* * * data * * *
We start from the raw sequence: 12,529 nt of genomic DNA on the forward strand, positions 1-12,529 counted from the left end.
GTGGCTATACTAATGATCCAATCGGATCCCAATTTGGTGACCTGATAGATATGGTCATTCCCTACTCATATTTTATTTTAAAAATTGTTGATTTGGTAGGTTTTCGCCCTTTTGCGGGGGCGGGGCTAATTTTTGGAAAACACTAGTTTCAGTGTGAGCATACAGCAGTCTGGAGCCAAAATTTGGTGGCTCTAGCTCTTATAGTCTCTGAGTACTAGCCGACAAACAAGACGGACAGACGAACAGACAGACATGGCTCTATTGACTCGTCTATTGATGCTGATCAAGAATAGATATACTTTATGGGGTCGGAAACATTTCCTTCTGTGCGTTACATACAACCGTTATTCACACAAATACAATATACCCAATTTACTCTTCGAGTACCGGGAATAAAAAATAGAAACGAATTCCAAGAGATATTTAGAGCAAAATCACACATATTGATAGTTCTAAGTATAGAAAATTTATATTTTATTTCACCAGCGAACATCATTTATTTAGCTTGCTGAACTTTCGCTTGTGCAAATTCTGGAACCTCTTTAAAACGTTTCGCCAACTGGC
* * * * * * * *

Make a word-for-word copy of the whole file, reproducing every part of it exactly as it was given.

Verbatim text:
We start from the raw sequence: 12,529 nt of genomic DNA on the forward strand, positions 1-12,529 counted from the left end.
GTGGCTATACTAATGATCCAATCGGATCCCAATTTGGTGACCTGATAGATATGGTCATTCCCTACTCATATTTTATTTTAAAAATTGTTGATTTGGTAGGTTTTCGCCCTTTTGCGGGGGCGGGGCTAATTTTTGGAAAACACTAGTTTCAGTGTGAGCATACAGCAGTCTGGAGCCAAAATTTGGTGGCTCTAGCTCTTATAGTCTCTGAGTACTAGCCGACAAACAAGACGGACAGACGAACAGACAGACATGGCTCTATTGACTCGTCTATTGATGCTGATCAAGAATAGATATACTTTATGGGGTCGGAAACATTTCCTTCTGTGCGTTACATACAACCGTTATTCACACAAATACAATATACCCAATTTACTCTTCGAGTACCGGGAATAAAAAATAGAAACGAATTCCAAGAGATATTTAGAGCAAAATCACACATATTGATAGTTCTAAGTATAGAAAATTTATATTTTATTTCACCAGCGAACATCATTTATTTAGCTTGCTGAACTTTCGCTTGTGCAAATTCTGGAACCTCTTTAAAACGTTTCGCCAACTGGC